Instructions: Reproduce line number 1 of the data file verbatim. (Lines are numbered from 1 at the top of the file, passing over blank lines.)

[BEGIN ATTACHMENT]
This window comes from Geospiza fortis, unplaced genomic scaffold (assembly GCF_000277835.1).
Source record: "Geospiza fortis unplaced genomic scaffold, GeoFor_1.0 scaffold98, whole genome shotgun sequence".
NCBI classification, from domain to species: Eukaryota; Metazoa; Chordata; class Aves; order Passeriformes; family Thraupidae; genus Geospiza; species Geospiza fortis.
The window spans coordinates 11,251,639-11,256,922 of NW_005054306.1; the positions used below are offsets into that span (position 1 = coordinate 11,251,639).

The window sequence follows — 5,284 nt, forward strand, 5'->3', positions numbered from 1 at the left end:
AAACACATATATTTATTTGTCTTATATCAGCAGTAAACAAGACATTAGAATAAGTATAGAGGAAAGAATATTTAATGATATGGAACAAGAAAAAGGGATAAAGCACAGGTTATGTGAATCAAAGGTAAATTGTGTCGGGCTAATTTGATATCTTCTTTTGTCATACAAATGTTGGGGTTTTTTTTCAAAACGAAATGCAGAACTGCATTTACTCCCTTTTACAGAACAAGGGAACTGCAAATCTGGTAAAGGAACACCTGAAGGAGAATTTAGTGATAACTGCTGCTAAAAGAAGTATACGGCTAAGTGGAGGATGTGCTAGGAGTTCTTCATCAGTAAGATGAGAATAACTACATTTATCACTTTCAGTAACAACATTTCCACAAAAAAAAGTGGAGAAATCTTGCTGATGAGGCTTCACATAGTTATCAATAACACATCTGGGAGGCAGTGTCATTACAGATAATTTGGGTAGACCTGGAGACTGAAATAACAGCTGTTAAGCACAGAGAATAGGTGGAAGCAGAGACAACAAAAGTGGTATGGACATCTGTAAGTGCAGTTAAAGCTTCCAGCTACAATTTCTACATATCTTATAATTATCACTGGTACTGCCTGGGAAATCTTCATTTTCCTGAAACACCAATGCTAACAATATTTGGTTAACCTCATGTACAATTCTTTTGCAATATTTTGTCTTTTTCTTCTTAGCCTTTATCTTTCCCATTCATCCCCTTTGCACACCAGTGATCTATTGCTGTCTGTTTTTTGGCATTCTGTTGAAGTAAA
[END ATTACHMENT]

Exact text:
This window comes from Geospiza fortis, unplaced genomic scaffold (assembly GCF_000277835.1).